Slingshot: When the Price of an Interned Life is the Bullet That Ended It
Updated: Jun 14
It's already an upside down world when a Wisconsin Supreme Court justice invokes Korematsu, a Japanese internment Supreme Court case,in helping to overturn the state's stay-at-home order or when anti-quarantine protesters are deemed the rebellious heirs of Rosa Parks.
This is a moment when history becomes a matter of defiant remembrance.
When it comes to Japanese internment, some local sagas are better known than others. There's the tale of Historic Wintersburg, site of a former Japanese Presbyterian Church in Huntington Beach whose minister and congregation got rounded up as part of President Franklin D. Roosevelt's infamous Executive Order 9066.
And then there's the Munemitsus, a Japanese American family that entrusted Gonzalo and Felicitas Mendez to lease their Westminster asparagus farm while interned. The Mendez family, of course, became lead plaintiffs in a landmark school desegregation case in Orange County. Gonzalo had enough money to hire an attorney on account of the farm's profitability.
But how many have heard the story of Shoichi James Okamoto, an internee from Garden Grove?
Okamoto previously worked at a grocery store in Los Angeles before being held at the Tule Lake Japanese internment camp in northern California during the Second World War. His father died the year before at the Heart Mountain Relocation Center. A Buddhist, family members and co-workers knew Okamoto to be a quiet and cooperative soul.
Without any troubles, Okamoto drove a construction truck past one of Tule Lake Segregation Center’s gates on May 24, 1944. Given an assignment to retrieve lumber at a worksite from his supervisor, the 30-year-old Japanese American carried all the paperwork and identification needed.
But when returning to the center just a few minutes later, a dispute arose inside the gate. Henry Shiohama, who rode with Okamoto in the truck that afternoon, recalled Bernard Goe, the private sentry on duty, as having had an irritable demeanor. Goe demanded to see Okamoto’s badge. “Well, here’s the pass,” he said. For whatever reason, Goe didn’t take kindly to the response and ordered him out of the truck while telling Shiohama, who didn’t have a license, to drive.
Shiohama tried to explain as much to the sentry.
"You Japs and your [War Relocation Authority] friends are trying to run the whole camp!" Goe reportedly said.
Apprehensive by the shifting mood, Okamoto left the truck door ajar when Goe cocked his gun before approaching him. The sentry ordered him to the back of the truck—just outside the entrance. Okamoto hesitated, probably fearful that he could be framed as an escapee if shot and killed. Without any provocation, Goe struck Okamoto’s shoulder with a rifle butt, took a few steps back and fired a shot.
Okamoto died of the through-and-through wound to his chest the following day.
Lieutenant Colonel Verne Austin arrested Goe and ordered an investigation. Goe stood before court-martial proceedings six weeks after the shooting. All of an hour of deliberations later, the sentry was acquitted of manslaughter.
His sole penalty?
A one-dollar fine as the fatal bullet that killed Okamoto was deemed an "unauthorized use of government property."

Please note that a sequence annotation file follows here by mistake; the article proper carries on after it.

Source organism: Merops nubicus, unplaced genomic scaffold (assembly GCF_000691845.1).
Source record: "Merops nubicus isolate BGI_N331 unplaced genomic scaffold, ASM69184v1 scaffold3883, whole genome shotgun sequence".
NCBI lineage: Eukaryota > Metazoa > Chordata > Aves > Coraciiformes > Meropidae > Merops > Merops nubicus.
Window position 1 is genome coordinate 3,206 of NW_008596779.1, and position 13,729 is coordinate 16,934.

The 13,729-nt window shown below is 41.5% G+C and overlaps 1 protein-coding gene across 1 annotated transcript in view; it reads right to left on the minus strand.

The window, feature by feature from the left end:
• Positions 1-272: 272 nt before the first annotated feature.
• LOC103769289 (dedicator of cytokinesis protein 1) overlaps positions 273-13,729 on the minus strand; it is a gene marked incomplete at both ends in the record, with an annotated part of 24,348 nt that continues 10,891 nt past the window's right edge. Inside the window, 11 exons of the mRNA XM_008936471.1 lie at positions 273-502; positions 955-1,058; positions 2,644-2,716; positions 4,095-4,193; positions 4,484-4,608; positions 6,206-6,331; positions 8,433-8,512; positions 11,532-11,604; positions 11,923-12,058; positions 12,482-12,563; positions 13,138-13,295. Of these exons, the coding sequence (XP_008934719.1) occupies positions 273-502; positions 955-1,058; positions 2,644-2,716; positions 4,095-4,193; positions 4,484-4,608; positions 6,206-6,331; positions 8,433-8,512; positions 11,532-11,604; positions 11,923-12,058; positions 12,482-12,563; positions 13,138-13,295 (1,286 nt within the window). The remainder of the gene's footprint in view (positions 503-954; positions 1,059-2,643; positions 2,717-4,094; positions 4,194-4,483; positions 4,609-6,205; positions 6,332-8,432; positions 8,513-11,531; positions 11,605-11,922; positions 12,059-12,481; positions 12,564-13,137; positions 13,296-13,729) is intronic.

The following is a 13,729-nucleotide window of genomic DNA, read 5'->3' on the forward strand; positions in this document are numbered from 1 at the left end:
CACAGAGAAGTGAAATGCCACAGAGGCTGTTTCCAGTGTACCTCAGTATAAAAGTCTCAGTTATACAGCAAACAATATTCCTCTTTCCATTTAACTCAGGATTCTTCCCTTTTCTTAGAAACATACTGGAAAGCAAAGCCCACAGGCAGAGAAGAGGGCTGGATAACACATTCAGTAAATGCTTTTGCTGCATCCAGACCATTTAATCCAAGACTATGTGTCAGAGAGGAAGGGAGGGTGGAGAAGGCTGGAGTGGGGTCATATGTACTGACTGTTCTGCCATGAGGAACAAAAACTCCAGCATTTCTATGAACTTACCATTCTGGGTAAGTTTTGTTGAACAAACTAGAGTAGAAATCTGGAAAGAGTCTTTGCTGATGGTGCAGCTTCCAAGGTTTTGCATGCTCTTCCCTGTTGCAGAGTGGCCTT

- Gabriel San Román
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During the Disneyland Resort Living Wage campaign in 2018, Walt Disney World Resort executives had to worry about the threat of a good example. Since Florida is a so-called right-to-work state with a rogue Republican governor and a horrific unemployment system, the future reopening of theme park operations there carries with it the potential threat of a bad example for workers here in Anaheim.
The Service Trades Council Union, which represents 43,000 workers, recently struck a deal with Disney to ensure the safety of its members to the best of its abilities when they do return. The details offer a preview of what the Mouse House might look like during a pandemic.
First, workers are ensured of enough paid time off to quarantine if they fall ill with Covid-19. The company will also be providing thermometers to those who request them while not penalizing anyone who calls in with symptoms. Guests won't be allowed on the premises if they fail a temperature check screening.
How these safeguards work (or don't) with asymptomatic carriers of coronavirus remains to be seen.
Masks at the parks will be mandatory for workers and guests alike. That's important, especially amid a nonsensical culture war over them. And the Disney Parks blog comments section is already a battle ground for the anti-mask league 2.0 (Hey, if adults can show up in pajamas during Christmastime at Disneyland or sport mouse ears, they can wear a mask!). Other key points to the agreement include social distancing practices, touchless transactions and plastic barriers.
This framework will be important as Disneyland Resort unions make their next move--and as the theme parks become depression-era playgrounds for the haves and a workhouse for the have nots.
Your Mouse Muckraker / Photo by Federico Medina
By the Bylines
Sweet! That's how I'd describe the response to my latest Times OC feature on two Arab American businesswomen who joined forces to create a special Ramadan dessert. Shahira Marei, owner of the Dirty Cookie, teamed with Knafeh Queens' Fatmah Muhammad to introduce the knafeh shot! The treat takes the Dirty Cookie's shot glass concept and rounds it out with the noodle dough delight and a choice of three decadent fillings. This Ramadan comes amid a pandemic, so the effort is especially welcomed. What's been particularly great about the story is the positive response to it on social media from the sisters of the Ummah.